To understand the physics of kitesurfing, you first have to understand how a kite works and some basic principles of aerodynamics. A kite flies, in accordance with Newton's laws of motion, as a result of the forces being applied to it. Since a kite is heavier than air, it needs the motion of the wind to generate the aerodynamic forces of lift and drag. The movement of the air flowing past the kite creates drag, while the lift is the movement perpendicular to the wind. The interaction of these forces determines how well the kite will fly. The ratio of lift to drag and the stability of the kite are tied to the length of the line; that is, the more line is released, the more drag is created.
To launch a kite, you need to create a lift force that is greater than the weight of the kite. The lifting force of a kite is created by the deflection of air downward; the change in the kite's momentum produces an upward force because the air traveling over the top of the kite is going faster than the air that's passing underneath. This fast-moving air produces less pressure, and because there's less pressure beneath the kite, it's forced upward.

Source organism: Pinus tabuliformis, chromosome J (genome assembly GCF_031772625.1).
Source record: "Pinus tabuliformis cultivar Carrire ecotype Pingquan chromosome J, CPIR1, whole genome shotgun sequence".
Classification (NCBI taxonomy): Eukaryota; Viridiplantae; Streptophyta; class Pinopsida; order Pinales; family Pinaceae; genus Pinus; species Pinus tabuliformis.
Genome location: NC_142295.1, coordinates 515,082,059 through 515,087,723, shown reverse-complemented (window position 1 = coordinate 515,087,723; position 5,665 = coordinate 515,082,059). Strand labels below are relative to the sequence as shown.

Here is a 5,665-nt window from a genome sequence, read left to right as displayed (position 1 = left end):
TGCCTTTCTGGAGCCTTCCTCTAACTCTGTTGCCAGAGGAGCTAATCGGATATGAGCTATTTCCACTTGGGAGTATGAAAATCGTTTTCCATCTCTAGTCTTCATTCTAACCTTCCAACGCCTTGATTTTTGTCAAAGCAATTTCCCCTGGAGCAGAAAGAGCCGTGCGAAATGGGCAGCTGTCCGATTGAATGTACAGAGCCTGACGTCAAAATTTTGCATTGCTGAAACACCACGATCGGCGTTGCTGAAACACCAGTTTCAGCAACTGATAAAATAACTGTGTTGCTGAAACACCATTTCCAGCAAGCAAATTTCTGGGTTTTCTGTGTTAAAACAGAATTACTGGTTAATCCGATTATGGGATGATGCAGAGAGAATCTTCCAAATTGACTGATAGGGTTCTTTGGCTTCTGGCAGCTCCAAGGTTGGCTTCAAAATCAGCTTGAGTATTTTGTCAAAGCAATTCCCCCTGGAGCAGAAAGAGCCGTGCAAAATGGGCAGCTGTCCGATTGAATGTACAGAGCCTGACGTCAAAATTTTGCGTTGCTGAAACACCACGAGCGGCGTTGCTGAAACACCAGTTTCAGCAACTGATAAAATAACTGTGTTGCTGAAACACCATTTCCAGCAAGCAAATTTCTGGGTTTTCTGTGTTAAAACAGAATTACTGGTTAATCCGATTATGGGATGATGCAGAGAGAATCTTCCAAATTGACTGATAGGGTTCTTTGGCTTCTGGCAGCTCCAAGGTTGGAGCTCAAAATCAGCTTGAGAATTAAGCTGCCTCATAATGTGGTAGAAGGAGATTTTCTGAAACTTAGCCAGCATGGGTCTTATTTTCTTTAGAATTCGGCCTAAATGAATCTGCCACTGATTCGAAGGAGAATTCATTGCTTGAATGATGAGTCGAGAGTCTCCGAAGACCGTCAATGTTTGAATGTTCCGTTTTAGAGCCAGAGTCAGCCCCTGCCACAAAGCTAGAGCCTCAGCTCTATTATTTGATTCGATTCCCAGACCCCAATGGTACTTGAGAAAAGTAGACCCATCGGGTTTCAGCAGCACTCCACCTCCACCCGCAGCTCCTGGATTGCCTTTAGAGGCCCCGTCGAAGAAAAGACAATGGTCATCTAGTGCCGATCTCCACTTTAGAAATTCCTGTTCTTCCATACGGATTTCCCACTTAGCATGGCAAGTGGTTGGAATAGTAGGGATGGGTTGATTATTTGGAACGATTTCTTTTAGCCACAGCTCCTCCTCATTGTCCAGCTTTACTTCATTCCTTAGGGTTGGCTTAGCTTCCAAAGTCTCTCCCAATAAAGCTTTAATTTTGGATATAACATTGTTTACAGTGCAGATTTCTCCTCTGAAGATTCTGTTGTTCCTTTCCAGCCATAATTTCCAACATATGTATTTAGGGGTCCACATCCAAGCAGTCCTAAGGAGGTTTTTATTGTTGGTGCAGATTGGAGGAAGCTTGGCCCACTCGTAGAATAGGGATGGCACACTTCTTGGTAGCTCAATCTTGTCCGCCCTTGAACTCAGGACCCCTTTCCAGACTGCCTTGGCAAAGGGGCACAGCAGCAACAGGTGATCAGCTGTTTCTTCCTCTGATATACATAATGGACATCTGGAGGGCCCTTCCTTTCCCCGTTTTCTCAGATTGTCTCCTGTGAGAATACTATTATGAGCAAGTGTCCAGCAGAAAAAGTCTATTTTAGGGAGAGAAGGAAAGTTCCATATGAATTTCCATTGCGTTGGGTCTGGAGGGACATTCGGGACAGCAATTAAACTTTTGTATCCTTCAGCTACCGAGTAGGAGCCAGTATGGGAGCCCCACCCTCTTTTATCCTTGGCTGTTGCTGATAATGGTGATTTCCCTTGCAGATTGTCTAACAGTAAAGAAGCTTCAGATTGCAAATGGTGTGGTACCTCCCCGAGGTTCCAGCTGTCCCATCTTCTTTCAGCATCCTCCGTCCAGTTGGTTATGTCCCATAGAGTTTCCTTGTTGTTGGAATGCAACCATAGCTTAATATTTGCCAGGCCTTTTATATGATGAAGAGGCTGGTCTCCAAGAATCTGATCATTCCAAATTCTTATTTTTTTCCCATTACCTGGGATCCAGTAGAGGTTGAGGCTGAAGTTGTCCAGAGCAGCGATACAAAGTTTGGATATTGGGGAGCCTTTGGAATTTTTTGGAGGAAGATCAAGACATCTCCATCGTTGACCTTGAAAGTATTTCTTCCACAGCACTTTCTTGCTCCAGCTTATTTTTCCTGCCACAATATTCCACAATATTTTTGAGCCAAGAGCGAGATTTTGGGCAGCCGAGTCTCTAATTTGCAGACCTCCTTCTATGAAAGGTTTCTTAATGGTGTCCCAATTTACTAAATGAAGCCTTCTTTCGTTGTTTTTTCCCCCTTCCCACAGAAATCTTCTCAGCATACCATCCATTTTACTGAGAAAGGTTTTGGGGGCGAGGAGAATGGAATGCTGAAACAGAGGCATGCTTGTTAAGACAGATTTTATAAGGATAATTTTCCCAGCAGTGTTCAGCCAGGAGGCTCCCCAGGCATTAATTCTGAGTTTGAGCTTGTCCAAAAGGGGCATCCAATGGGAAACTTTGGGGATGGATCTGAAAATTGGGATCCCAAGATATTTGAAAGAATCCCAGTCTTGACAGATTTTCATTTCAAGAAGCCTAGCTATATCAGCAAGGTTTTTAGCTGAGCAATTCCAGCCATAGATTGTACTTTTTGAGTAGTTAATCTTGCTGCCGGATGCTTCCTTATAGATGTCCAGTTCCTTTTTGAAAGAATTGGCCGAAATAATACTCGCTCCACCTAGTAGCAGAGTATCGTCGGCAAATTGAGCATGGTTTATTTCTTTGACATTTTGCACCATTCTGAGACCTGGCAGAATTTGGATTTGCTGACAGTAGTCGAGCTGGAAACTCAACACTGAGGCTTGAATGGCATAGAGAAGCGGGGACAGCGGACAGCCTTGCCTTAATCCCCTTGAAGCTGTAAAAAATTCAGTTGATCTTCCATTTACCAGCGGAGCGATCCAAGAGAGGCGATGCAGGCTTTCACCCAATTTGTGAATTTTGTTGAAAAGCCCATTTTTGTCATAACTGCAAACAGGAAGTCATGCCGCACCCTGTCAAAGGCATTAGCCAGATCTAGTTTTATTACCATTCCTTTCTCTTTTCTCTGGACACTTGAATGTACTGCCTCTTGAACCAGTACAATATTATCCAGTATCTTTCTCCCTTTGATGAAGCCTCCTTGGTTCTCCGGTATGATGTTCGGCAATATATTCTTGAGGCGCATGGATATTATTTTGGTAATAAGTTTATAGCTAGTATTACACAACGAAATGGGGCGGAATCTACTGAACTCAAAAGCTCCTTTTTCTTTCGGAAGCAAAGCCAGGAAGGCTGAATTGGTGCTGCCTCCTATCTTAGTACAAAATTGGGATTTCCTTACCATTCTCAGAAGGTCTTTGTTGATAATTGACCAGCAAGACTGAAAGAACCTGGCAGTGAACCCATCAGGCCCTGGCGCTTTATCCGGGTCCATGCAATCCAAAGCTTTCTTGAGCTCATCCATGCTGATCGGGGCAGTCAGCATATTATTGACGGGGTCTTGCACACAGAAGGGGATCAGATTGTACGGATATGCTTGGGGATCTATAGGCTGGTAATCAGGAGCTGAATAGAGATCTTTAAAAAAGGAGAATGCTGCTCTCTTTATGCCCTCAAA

The velocity of the air blowing at the kite is the most important factor in determining the size of the lift. If you face the kite with the wind at your back, the wind provides relative velocity to lift the kite. Standing still, a kite will usually fly without much additional motion on your part because wind velocity increases with altitude. In general, a wind speed of 10 to 18 knots is ideal for practicing kitesurfing.
Once a kite is launched, it will remain at an altitude in which all of the forces are balanced. If you pull on the kite's line, you can increase the velocity of the kite and thus increase its lift. This is how movement is achieved in kitesurfing. By using your weight to pull the kite, you increase the speed at which the kite moves.
In order to increase or decrease your speed while kitesurfing, you have to change the position of the kite. When the kite is overhead, it's in the neutral position and not providing any pulling force. When the kite is toward the water in front of the body, an area called the power zone, the wind blowing horizontally catches the kite, and pulling force is created. When the kite is in the power zone, three degrees of power can be achieved. For minimum power, lower your kite and hold it in a constant position. For medium power, steer deeper toward the horizon and turn back and upward repeatedly. For maximum power, steer even deeper.
Now that you know the physics of kitesurfing, let's take a look at how to launch your kite and some tricks and jumps you can perform on the water.